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Director pleased with results
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Warren County missed achieving the highest rating possible in TNReady testing by less than 1 percent in results released Thursday by the Tennessee Department of Education.
“I’m very pleased,” said Director of Schools Bobby Cox. “There are four categories, the highest being exemplary and the second highest being achieving. We missed being exemplary by four-tenths of a percent.”
Cox pointed out that along with doing well in the TNReady report as a school system, Morrison Elementary set itself apart and was named a Reward School for being in the top 5 percent of schools in the state in progress.
One of the most glaring weaknesses is in high school math where 64.6 percent of Warren County students are below level. When combined, just 14.9 percent of local students are on track or have mastered high school math.
In English I, just over one-quarter of local students, 27.1 percent, are on track or have mastered the course.
TNReady was developed in an effort to improve and better align state tests to Tennessee’s academic standards, which outline what students are expected to know and be able to do in each grade. TNReady replaces the old TCAP test.
TNReady has a particular focus on problem solving, critical thinking, and writing skills.
With TNReady, families receive redesigned score reports that can help them understand their child’s strengths and areas of improvement from a big-picture perspective. Educators receive reports that break down how well their students grasped each standard so they can improve their practice.
The test has four performance levels. For end-of-course exams, scores fall into the categories of mastered, on track, approaching, and below.
For grades 3-8, the performance levels are mastered grade level, on grade level, approaching grade level, and below grade level.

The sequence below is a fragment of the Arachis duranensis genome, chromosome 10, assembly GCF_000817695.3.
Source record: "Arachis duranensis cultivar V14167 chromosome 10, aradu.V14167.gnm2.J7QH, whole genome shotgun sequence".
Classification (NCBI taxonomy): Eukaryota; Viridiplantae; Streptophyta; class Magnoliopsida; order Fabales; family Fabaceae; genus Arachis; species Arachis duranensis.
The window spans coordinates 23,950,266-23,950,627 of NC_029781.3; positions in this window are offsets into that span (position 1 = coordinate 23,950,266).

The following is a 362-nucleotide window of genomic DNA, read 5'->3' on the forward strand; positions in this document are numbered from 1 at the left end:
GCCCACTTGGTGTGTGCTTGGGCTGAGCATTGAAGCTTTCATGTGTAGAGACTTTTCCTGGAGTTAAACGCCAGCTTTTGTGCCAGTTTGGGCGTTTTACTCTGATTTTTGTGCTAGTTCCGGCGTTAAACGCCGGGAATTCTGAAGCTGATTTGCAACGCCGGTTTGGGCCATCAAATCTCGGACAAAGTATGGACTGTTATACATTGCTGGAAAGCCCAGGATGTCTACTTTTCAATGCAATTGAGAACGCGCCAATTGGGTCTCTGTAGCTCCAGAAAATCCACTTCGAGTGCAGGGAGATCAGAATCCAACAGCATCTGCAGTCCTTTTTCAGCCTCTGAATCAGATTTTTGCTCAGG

In each case, students who score in the top two categories are considered to be meeting or exceeding expectations. Students take TNReady in four subjects: math, English language arts, science, and social studies. For grades 3-8, the 2017 social studies exam was a field test and therefore did not generate reportable results.
"We continue to be incredibly proud of the work our educators and students are doing each day, and TNReady provides us with one key feedback loop that we all can use to provide every student in Tennessee with a high-quality education," Education Commissioner Candice McQueen said. "These results show us both where we can learn from schools that are excelling and where we have specific schools or student groups that need better support to help them achieve success – so they graduate from high school with the ability to choose their path in life."
Along with scoring well, Cox pointed out the school system’s graduation rate, 94.1 percent, increased as did its average ACT score, 18.9, both of which have been points of emphasis.
“We still have challenges,” Cox said, noting the system did not see the improvements it wanted to see in its Value Added score although it did very well in high school achievement and amongst students with disabilities.